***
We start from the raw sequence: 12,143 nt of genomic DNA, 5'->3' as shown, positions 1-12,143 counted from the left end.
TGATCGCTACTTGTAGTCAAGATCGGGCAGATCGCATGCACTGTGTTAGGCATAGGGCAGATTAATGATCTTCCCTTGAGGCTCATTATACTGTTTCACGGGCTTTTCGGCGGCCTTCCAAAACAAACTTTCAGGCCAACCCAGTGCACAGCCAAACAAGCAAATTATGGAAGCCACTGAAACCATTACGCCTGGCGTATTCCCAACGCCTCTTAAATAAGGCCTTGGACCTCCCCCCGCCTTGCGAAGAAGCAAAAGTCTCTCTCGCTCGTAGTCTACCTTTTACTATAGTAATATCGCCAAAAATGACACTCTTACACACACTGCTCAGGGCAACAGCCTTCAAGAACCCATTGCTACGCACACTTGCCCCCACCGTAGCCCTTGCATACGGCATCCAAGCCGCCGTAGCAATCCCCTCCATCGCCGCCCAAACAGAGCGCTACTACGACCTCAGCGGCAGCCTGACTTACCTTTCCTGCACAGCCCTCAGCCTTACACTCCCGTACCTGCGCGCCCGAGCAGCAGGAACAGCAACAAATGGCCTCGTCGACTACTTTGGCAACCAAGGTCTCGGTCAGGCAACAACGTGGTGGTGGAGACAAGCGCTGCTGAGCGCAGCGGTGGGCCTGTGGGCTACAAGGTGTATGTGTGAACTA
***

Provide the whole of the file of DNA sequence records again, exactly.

We start from the raw sequence: 12,143 nt of genomic DNA, 5'->3' as shown, positions 1-12,143 counted from the left end.
TGATCGCTACTTGTAGTCAAGATCGGGCAGATCGCATGCACTGTGTTAGGCATAGGGCAGATTAATGATCTTCCCTTGAGGCTCATTATACTGTTTCACGGGCTTTTCGGCGGCCTTCCAAAACAAACTTTCAGGCCAACCCAGTGCACAGCCAAACAAGCAAATTATGGAAGCCACTGAAACCATTACGCCTGGCGTATTCCCAACGCCTCTTAAATAAGGCCTTGGACCTCCCCCCGCCTTGCGAAGAAGCAAAAGTCTCTCTCGCTCGTAGTCTACCTTTTACTATAGTAATATCGCCAAAAATGACACTCTTACACACACTGCTCAGGGCAACAGCCTTCAAGAACCCATTGCTACGCACACTTGCCCCCACCGTAGCCCTTGCATACGGCATCCAAGCCGCCGTAGCAATCCCCTCCATCGCCGCCCAAACAGAGCGCTACTACGACCTCAGCGGCAGCCTGACTTACCTTTCCTGCACAGCCCTCAGCCTTACACTCCCGTACCTGCGCGCCCGAGCAGCAGGAACAGCAACAAATGGCCTCGTCGACTACTTTGGCAACCAAGGTCTCGGTCAGGCAACAACGTGGTGGTGGAGACAAGCGCTGCTGAGCGCAGCGGTGGGCCTGTGGGCTACAAGGTGTATGTGTGAACTA